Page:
CRAZY ON THE OUTSIDE After an impressive dramatic turn against type in David Mamet’s Redbelt, tool fetishist Tim Allen returns to lowest-common-denominator comedy as the star of his own ill-advised, irritating directorial debut. Fresh out of the pen, convicted video pirate Tommy Zelda (Allen) moves in with his tough-love sis (Sigourney Weaver) and her oversexed, cynical hubby (J.K. Simmons), who have perpetuated a lie to Grandma that our boy’s been in France for three years — zing! Tommy pines for his gold-digger ex (Julie Bowen), who still wants to fuck him on the side, even while engaged to an insecure consumer-electronics salesman (Kelsey Grammer). Will Tommy be able to move on, avoid the illegal temptations of his former accomplice (Ray Liotta), rebuild his late dad’s painting business and hook up with his sexy probation officer (Jeanne Tripplehorn), whose Little Leaguer son has taken a shine to him? Given Allen’s prefame background — he turned state’s evidence to lessen a coke-possession sentence in the ’70s — one might think Crazy on the Outside had the potential for a poignant, quasi-autobiographical tale about starting over. Instead, we get charmless hack work from two sitcom writers, a phoned-in ensemble, and for Allen a vanity role that could certainly be called criminal. (Citywide) (Aaron Hillis)
GO 44 INCH CHEST A quintet of pathetic pals are sized up in this often sharp, nasty exposé of masculinity, written by Sexy Beast scripters Louis Mellis and David Scinto, reuniting them with that film’s Ray Winstone and Ian McShane. Married for 21 years, Colin (Winstone) is told by wife Liz (Joanne Whalley) that she’s leaving him. His piggy body quaking with rage, Colin brutalizes his spouse (mostly told rather than shown) and assembles his mates — gay smoothie Meredith (McShane), still-living-with-Mum Archie (Tom Wilkinson), slow-burn psycho Mal (Stephen Dillane) and sclerotic old coot Peanut (John Hurt) — to kidnap and terrorize the French waiter (Melvil Poupaud) Liz has fallen for. With each “cunt” and declension of “fuck” spewed, with every threat of torture directed at their mute, bloodied captive, self-pitying, grief-deranged Colin and his crew further reveal their impotence, desperation and terror of women (suave Meredith may be untainted by hetero shortcomings but has pathologies of his own). As in Sexy Beast, Mellis and Scinto’s rhythmically aggressive dialogue becomes arialike. But first-time director Malcolm Venville lacks the visual flair of Sexy Beast’s Jonathan Glazer — a deficit that, combined with 44 Inch Chest’s wobbly final act, comes dangerously close to erasing the film’s uninhibited look at the measure of a man. (Nuart) (Melissa Anderson)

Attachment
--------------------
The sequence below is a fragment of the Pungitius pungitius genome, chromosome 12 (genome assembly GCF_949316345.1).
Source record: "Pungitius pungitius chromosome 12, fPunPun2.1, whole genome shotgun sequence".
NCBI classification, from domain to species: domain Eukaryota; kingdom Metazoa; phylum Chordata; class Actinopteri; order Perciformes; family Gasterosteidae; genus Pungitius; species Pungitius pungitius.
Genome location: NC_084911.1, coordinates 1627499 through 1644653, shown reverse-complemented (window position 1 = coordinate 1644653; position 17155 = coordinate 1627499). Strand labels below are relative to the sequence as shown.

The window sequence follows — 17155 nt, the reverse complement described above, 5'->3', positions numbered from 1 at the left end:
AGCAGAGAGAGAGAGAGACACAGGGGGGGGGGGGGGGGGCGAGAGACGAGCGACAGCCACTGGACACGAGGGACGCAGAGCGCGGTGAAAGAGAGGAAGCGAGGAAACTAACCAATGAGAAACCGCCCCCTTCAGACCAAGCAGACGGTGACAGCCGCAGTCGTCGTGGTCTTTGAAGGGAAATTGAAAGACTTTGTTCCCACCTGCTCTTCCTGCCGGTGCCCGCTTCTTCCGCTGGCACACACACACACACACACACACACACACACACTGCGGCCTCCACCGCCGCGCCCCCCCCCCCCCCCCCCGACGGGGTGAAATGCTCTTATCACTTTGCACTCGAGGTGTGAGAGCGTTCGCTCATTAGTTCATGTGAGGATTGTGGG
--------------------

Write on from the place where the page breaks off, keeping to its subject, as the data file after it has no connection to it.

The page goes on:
KILLING KASZTNER: THE JEW WHO DEALT WITH NAZIS For the dwindling number of Holocaust survivors who still remember him, and the thousands of young Jews and Israelis who don’t, there’s a lot riding on the posthumous reputation of Rezsö Kasztner, a Hungarian Jewish community leader who did business with Adolf Eichmann in return for a rescue train out of Budapest for Jews, among them his own family. As documentary filmmaker Gaylen Ross shows, it’s a measure of Israel’s confusion over what could possibly qualify as purity of motive under such circumstances that Kasztner was tried as a collaborator in 1954 in Israel, gunned down by a Jewish extremist in Tel Aviv, and then rehabilitated after his death (while Hannah Senesh — the novice partisan who parachuted into Budapest and saved not a soul but was killed by the Nazis — was all but canonized). With first-person witness accounts from crackerjack talking graybeards, Ross is very good at teasing out the politics behind Kasztner’s shifting fortunes, not to mention his murky ambitions. But closure is the last thing that’s needed here, and I wish she hadn’t parlayed the coup of getting Kasztner’s assassin (an articulate armchair philosopher who clearly lives in hell) into a horribly mawkish face to face with Kasztner’s still-grieving daughter and her children. As the murderer says when Ross drags him to the crime scene to reenact the shooting, “I showed you the bottom of my soul. Why do you need to see the bricks?” (Music Hall) (Ella Taylor)
THE SPY NEXT DOOR Like director Brian Levant’s last two outings — 2002’s Snow Dogs and 2005’s Are We There Yet? — The Spy Next Door is immediately forgettable family entertainment, suitable for release only in the dung-heap month of January. Jackie Chan, game as ever, stars as Bob Ho, an undercover CIA agent from China posing as a sweater-vested pen importer who offers to mind the three kids (roughly 13, 9 and 4) of his Albuquerque next-door-neighbor sweetheart, Gillian (Amber Valletta), while she’s away in Denver. When not preparing breakfast or shuttling his obnoxious new charges to school, Bob must also face Russian baddies hatching a petroleum plot, George Lopez as a mole and, most alarmingly, CIA colleague Billy Ray Cyrus’ bizarre, shellacked, middle-parted shag. Still immensely affable and eager, the aging action hero (Chan has two stunt doubles) seems not to mind the humiliation of sharing most of the movie with his exhaustingly hammy half-pint co-stars or unnecessary ESL cruelty: After apologizing to Cyrus’ character for suspecting him in the plot, Bob is told, “Don’t worry about it, buddy; chalk it up to the language barrier.” The end-credits blooper reel reveals Chan blurting out, “I hate English!” (Citywide) (Melissa Anderson)
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